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A random encounter is a feature commonly used in various role-playing games whereby combat encounters with non-player character (NPC) enemies or other dangers occur sporadically and at random, usually without the enemy being physically detected beforehand. In general, random encounters are used to simulate the challenges associated with being in a hazardous environment—such as a monster-infested wilderness or dungeon—with uncertain frequency of occurrence and makeup (as opposed to a "placed" encounter). Frequent random encounters are common in Japanese role-playing games like Dragon Quest, Pokémon, and the Final Fantasy series.
Random encounters—sometimes called wandering monsters—were a feature of Dungeons & Dragons from its beginnings in the 1970s, and persist in that game and its offshoots to this day. Random encounters are usually determined by the gamemaster by rolling dice against a random encounter table. The tables are usually based on terrain (and/or time/weather), and have a chance for differing encounters with different numbers or types of creatures. The results may be modified by other tables, such as whether the encounter is friendly, neutral or hostile. GMs are often encouraged to make their own tables. Specific adventures often have specific tables for locations, like a temple's hallways.
Wandering monsters are often used to wear down player characters and force them to use up consumable resources, such as hit points, magic spells and healing potions, as a way of punishing them for spending too much time in a dangerous area.
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Random encounters were incorporated into early role-playing video games and have been common throughout the genre. Placed and random encounters were both used in 1981s Wizardry and by the mid-1980s, random encounters made up the bulk of battles in genre-defining games such as Dragon Warrior, Final Fantasy, and The Bard's Tale. Random encounters happen when the player is traversing the game world (often through the use of a "world map" or overworld). Most often, the player encounters enemies to battle, but occasionally friendly or neutral characters can appear, with whom the player might interact differently than with enemies. Random encounters are random in the respect that players cannot anticipate the exact moment of encounter or what will be encountered, as the occurrence of the event is based on factors such as programmed probabilities; Pseudo-random number generators create the sequence of numbers used to determine if an encounter will happen. The form and frequency can vary depending on a number of factors, such as where the player is located in the game world and the statistics of the player character. In some games, items can be found to increase or decrease the frequency of random encounters, even to eliminate them outright, or increase the odds of having a particular encounter.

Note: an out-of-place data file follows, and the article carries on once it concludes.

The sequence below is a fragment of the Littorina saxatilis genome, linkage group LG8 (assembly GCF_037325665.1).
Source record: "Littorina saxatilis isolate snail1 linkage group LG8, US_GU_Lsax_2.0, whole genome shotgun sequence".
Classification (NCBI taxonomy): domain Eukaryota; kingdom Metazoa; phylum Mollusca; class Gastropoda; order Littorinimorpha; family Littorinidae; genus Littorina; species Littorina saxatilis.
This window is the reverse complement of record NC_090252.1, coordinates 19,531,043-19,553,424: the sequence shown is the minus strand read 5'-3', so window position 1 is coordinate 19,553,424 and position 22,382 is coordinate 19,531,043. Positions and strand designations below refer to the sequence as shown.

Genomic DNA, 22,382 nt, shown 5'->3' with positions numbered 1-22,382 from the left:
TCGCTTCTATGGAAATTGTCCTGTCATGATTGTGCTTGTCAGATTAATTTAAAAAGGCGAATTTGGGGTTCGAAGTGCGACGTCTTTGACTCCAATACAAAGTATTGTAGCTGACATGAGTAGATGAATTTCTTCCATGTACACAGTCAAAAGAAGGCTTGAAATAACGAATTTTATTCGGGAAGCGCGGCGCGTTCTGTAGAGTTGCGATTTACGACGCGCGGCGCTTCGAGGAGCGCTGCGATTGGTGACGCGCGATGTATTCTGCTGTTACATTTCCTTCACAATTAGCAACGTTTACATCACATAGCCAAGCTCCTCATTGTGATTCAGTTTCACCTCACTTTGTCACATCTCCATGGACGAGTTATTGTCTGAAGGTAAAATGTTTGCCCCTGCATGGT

- Each step, set X to a random integer between 0 and 99.
- If in plains, and X < 8, a random encounter occurs.
- If in swamp, desert, or forest, and X < 16, a random encounter occurs.
The problem with this algorithm is that random encounters occur "too" randomly for the tastes of most players, as there will be "droughts" and "floods" in their distribution. Random encounters in rapid succession are considered undesirable as they lead to the player's perception of getting "bogged down", but with the simple algorithm, it is possible to have an encounter from taking only one step after an encounter. The early games in the Dragon Quest series, for example, allow random encounters to occur one step after the other. A more elaborate random encounter algorithm (and similar to those used in many games) would be the following:
- Set X to a random integer between 64 and 255.
- For each step in plains, decrement X by 4. For each step in forest, swamp, or desert, decrement X by 8.
- When X < 0, a fight ensues. Go to step 1.
This ensures that, in any terrain, the player will not experience more than one random encounter every eight steps. A game with this type of system can sometimes be taken advantage of by initiating some action that will reset the counter (pausing, opening a menu, saving), especially when using an emulator. This is a popular trick in speedruns to skip time-consuming or dangerous battles or it can be used to ensure that each battle results in a rare or valuable encounter.
Random encounters have become less popular in video games with the passage of time, as gamers often complain that they are annoying, repetitive or discouraging to exploration. The Final Fantasy and Tales series have abandoned random encounter systems with successive games, while relatively newer franchises such as the Chrono series and Kingdom Hearts have never used them.
A more commonly used tactic in later RPGs (used in Final Fantasy XII, Radiata Stories, Fallout 1 and 2 (but Fallout 1 and 2 also have unlimited random encounters on the world map), Legend of Legaia and all Kingdom Hearts games is to set a finite number of enemies in a given area. This cuts down on grinding and does not discourage exploration to the same extent. A similar approach is spawning, where monsters always (re)appear at the same location, as seen in Chrono Trigger and most of Dragon Quest IX. Both approaches give players the opportunity to anticipate, evade, or select encounters.
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